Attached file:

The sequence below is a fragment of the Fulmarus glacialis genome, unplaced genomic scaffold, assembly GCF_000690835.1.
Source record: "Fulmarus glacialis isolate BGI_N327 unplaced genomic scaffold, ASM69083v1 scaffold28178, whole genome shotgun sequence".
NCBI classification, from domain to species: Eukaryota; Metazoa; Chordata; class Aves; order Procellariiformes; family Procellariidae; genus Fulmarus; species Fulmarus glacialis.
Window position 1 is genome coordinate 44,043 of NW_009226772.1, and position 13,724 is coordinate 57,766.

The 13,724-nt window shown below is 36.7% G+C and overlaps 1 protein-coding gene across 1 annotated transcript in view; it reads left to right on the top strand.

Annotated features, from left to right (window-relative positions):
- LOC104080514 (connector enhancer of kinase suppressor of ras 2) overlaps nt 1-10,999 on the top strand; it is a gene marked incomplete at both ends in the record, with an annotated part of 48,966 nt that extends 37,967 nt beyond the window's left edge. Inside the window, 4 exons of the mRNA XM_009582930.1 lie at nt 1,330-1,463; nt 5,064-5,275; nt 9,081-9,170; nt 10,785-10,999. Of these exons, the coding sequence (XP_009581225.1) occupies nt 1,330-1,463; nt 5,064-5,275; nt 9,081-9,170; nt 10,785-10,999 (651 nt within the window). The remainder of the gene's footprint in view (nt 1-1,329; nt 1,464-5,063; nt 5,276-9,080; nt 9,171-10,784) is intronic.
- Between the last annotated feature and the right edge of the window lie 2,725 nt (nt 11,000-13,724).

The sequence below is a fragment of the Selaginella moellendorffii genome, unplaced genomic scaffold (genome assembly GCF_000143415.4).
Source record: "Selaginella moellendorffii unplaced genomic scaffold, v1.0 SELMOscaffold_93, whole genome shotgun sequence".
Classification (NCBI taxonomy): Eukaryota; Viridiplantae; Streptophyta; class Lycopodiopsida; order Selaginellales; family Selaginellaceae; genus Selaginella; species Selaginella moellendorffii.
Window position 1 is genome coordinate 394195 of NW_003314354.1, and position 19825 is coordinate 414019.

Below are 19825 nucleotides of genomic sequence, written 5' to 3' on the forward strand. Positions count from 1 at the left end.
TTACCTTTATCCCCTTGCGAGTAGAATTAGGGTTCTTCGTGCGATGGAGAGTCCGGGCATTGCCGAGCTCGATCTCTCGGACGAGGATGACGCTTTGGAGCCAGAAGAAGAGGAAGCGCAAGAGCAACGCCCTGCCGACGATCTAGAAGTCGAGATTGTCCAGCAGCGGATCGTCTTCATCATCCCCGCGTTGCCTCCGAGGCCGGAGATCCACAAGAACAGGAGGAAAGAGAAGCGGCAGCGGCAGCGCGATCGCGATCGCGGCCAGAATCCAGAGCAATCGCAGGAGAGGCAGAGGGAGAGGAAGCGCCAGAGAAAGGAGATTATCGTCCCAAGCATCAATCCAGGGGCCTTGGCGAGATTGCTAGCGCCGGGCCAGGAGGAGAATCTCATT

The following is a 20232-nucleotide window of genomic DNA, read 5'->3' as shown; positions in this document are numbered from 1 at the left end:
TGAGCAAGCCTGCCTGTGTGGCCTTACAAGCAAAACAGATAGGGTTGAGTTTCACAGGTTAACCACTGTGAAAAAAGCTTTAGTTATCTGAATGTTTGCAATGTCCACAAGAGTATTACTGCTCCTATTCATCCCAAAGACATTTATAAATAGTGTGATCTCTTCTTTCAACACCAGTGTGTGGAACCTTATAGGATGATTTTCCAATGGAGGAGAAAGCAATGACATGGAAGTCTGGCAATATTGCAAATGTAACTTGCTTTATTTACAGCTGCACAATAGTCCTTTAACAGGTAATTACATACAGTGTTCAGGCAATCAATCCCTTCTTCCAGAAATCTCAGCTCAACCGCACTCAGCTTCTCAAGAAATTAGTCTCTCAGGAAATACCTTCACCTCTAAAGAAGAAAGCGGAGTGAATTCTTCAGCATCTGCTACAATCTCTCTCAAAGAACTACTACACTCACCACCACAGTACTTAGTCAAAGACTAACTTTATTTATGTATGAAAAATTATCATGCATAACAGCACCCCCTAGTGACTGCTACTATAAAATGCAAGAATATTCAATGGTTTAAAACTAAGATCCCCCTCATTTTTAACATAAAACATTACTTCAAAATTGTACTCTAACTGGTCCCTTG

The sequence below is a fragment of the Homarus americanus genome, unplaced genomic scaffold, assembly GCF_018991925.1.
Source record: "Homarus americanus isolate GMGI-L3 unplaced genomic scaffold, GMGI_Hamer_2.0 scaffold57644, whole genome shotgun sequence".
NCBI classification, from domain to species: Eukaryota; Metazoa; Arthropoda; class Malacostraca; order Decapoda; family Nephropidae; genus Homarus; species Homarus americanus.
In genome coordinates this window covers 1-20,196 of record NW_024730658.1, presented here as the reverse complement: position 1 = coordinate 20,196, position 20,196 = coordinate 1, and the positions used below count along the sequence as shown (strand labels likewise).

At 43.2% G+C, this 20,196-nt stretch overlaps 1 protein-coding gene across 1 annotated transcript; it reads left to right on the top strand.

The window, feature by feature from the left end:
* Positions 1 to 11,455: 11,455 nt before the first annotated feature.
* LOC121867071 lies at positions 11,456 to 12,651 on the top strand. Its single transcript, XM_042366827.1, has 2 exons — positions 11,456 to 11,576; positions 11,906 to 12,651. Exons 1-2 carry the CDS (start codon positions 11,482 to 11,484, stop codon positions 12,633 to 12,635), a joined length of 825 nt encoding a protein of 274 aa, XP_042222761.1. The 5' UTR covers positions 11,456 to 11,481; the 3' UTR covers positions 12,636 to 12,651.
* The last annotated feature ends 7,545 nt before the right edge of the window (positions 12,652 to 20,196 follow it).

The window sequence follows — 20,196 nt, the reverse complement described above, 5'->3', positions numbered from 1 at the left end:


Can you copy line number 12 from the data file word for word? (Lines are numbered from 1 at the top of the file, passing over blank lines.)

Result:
Window position 1 is genome coordinate 394195 of NW_003314354.1, and position 19825 is coordinate 414019.